Wednesday, June 8, 2022
On April 22, 1970, more than 20 million Americans took to the streets to demand that the government create an environmental agency in the United States. This mass mobilization was driven by Wisconsin senator Taylor Nelson, who had been advocating for an environmental protection movement since 1960.
At that time, the environment was not high on the political agenda, but public concern forced governments to take a stand, and the US government created the Environmental Protection Agency. Two years later, in 1972, the United Nations Conference on the Human Environment was held in Stockholm, making it the first international summit on the environment. It laid the foundations for global awareness of the interconnection between human beings, the planet and other living beings that inhabit it.
This was where the United Nations Environment Programme (UNEP) was created, a UN agency responsible for setting the global environmental agenda, which celebrates its 50th anniversary this year. The conference also sowed the seeds for recognizing the day that the environmental protests had begun, April 22, as Earth Day.
So one more date was marked red in our calendars, already full of official international days -proclaimed by the United Nations; official world days -started by UN agencies; and unofficial days -declared by other types of associations and collectives that are able to set these days thanks to popular acceptance and the passage of time. All of these days are designed to raise awareness and draw attention to issues related to human rights, sustainable development and health, among many other matters.
Throughout history, thanks to this awareness-raising, significant steps have been taken against epidemics such as AIDS, which is commemorated on December 1st. However, in today's tumultuous and rapidly changing world, we still need to give a voice and constant visibility to situations, problems and demands that continue to concern us.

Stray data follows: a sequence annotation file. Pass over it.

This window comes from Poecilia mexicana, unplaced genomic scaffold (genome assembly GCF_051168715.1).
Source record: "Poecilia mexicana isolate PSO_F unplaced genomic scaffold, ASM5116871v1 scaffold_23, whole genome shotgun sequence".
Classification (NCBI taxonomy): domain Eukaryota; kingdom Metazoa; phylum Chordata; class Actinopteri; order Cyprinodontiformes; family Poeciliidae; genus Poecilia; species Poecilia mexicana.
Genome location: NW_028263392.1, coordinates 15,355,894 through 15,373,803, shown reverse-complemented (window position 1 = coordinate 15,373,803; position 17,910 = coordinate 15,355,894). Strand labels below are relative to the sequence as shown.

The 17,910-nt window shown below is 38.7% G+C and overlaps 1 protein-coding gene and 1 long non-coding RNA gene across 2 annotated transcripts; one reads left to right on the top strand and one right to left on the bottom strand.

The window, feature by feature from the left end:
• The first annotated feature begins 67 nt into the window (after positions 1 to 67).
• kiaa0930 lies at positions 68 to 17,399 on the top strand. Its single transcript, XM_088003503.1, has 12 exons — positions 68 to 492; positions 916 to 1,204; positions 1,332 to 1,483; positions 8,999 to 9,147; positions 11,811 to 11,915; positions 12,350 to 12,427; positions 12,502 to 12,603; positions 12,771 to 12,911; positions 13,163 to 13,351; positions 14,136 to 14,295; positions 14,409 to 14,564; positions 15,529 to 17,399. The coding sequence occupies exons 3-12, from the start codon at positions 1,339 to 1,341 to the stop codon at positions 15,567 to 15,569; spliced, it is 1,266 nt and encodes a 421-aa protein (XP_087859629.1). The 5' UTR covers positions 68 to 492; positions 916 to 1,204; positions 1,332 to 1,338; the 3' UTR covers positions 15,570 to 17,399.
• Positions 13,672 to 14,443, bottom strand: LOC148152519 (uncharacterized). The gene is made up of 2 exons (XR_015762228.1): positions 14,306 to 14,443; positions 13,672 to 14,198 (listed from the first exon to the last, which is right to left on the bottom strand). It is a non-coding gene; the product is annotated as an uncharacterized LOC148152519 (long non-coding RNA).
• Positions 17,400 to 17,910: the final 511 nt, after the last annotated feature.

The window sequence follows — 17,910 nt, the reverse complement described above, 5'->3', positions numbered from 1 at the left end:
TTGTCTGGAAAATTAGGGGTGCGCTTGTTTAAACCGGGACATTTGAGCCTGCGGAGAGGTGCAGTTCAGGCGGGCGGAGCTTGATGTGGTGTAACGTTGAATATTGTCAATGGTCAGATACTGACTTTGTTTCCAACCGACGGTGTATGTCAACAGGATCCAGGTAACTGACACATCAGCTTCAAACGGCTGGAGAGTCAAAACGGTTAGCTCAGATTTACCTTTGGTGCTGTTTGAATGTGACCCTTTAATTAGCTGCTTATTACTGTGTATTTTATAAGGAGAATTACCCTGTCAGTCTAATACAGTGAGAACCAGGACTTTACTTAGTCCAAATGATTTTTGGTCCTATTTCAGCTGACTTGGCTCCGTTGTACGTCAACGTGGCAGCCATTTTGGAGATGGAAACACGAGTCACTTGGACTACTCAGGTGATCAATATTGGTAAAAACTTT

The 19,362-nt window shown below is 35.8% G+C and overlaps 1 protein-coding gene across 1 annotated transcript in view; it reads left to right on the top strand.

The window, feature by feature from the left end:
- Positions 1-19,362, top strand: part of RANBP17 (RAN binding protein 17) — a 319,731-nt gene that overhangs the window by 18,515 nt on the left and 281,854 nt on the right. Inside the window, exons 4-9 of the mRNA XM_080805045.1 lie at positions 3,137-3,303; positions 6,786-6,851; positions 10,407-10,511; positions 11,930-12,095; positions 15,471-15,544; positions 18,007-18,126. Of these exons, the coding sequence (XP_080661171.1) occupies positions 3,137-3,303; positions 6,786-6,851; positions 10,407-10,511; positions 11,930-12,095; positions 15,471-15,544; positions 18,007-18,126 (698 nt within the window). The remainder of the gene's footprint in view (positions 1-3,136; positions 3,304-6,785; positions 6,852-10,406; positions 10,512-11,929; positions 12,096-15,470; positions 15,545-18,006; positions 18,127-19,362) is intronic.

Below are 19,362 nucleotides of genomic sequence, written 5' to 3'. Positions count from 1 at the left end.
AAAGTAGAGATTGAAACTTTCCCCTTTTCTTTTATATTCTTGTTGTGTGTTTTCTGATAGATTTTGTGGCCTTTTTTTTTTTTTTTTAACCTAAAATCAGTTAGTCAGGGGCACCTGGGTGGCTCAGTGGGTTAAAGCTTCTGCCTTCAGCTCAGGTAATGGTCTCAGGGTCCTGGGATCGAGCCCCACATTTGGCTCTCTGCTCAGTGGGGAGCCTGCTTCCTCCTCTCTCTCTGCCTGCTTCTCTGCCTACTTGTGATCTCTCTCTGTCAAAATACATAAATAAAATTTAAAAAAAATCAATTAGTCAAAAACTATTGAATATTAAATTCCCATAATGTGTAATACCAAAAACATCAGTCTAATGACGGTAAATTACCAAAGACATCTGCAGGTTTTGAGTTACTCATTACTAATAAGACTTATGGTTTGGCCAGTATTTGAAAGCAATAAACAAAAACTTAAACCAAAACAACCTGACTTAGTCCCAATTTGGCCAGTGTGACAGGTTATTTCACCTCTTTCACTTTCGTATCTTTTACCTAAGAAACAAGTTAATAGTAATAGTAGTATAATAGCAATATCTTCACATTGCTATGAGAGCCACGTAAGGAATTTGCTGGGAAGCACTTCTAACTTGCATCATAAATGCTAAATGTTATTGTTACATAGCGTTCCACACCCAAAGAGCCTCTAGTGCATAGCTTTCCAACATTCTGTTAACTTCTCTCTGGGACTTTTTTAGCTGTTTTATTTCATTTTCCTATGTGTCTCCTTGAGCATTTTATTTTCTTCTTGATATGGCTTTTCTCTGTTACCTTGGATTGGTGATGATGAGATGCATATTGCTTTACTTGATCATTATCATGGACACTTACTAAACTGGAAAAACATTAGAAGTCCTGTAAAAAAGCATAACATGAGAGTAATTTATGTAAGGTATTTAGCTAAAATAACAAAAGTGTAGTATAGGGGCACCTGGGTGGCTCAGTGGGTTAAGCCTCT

A clear example of this is March 8, International Women's Day, which has commemorated the struggle for true equality and women's rights in all areas since 1911. Another important date is International Youth Day, which has been celebrated on August 12 since 1999 to promote the ideals of peace and tolerance among young people, who are key agents of change in any global effort.
Companies and administrations -both agents of change- use these days as opportunities to organize festive activities and media events that raise awareness among the general public and involve them in a specific cause.
However, despite the positive impact these particular holidays have, if we want to accelerate the path to a more prosperous world, global challenges must be addressed every day of the year. Because if we want to build change, we must first act, and to make the world a better place, just one day is not enough. For this reason, Planet Energy will periodically publish a series of articles in which we will give a voice and visibility to situations, efforts, and needs that can be found in the areas of sustainability, the environment and energy, not only on the days set apart for these issues, so that these struggles will become part of a permanent movement.
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